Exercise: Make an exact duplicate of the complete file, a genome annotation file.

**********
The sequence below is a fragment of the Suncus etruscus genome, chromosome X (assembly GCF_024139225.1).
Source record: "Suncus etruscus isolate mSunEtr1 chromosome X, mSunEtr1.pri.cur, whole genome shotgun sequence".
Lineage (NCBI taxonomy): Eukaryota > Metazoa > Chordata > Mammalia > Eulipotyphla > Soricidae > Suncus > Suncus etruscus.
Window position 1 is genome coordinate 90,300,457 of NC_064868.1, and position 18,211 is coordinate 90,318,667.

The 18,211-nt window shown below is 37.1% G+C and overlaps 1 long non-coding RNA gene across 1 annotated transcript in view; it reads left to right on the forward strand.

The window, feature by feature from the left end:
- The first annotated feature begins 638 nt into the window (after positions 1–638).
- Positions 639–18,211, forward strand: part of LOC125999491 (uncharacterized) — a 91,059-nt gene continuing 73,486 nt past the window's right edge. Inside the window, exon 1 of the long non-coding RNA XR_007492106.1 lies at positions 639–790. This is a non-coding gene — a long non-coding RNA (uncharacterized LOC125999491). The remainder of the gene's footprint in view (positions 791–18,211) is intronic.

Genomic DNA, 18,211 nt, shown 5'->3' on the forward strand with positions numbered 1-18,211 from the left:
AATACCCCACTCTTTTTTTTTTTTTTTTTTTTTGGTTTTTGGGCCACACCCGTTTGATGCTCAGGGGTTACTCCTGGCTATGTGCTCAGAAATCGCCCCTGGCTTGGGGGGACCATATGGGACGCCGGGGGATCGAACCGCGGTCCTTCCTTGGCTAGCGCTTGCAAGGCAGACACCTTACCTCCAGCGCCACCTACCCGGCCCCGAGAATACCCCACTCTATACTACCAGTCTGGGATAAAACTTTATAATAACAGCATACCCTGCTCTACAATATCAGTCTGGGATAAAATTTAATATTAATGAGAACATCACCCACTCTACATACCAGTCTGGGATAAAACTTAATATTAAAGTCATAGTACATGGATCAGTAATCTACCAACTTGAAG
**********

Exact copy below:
The sequence below is a fragment of the Suncus etruscus genome, chromosome X (assembly GCF_024139225.1).
Source record: "Suncus etruscus isolate mSunEtr1 chromosome X, mSunEtr1.pri.cur, whole genome shotgun sequence".
Lineage (NCBI taxonomy): Eukaryota > Metazoa > Chordata > Mammalia > Eulipotyphla > Soricidae > Suncus > Suncus etruscus.
Window position 1 is genome coordinate 90,300,457 of NC_064868.1, and position 18,211 is coordinate 90,318,667.

The 18,211-nt window shown below is 37.1% G+C and overlaps 1 long non-coding RNA gene across 1 annotated transcript in view; it reads left to right on the forward strand.

The window, feature by feature from the left end:
- The first annotated feature begins 638 nt into the window (after positions 1–638).
- Positions 639–18,211, forward strand: part of LOC125999491 (uncharacterized) — a 91,059-nt gene continuing 73,486 nt past the window's right edge. Inside the window, exon 1 of the long non-coding RNA XR_007492106.1 lies at positions 639–790. This is a non-coding gene — a long non-coding RNA (uncharacterized LOC125999491). The remainder of the gene's footprint in view (positions 791–18,211) is intronic.

Genomic DNA, 18,211 nt, shown 5'->3' on the forward strand with positions numbered 1-18,211 from the left:
AATACCCCACTCTTTTTTTTTTTTTTTTTTTTTGGTTTTTGGGCCACACCCGTTTGATGCTCAGGGGTTACTCCTGGCTATGTGCTCAGAAATCGCCCCTGGCTTGGGGGGACCATATGGGACGCCGGGGGATCGAACCGCGGTCCTTCCTTGGCTAGCGCTTGCAAGGCAGACACCTTACCTCCAGCGCCACCTACCCGGCCCCGAGAATACCCCACTCTATACTACCAGTCTGGGATAAAACTTTATAATAACAGCATACCCTGCTCTACAATATCAGTCTGGGATAAAATTTAATATTAATGAGAACATCACCCACTCTACATACCAGTCTGGGATAAAACTTAATATTAAAGTCATAGTACATGGATCAGTAATCTACCAACTTGAAG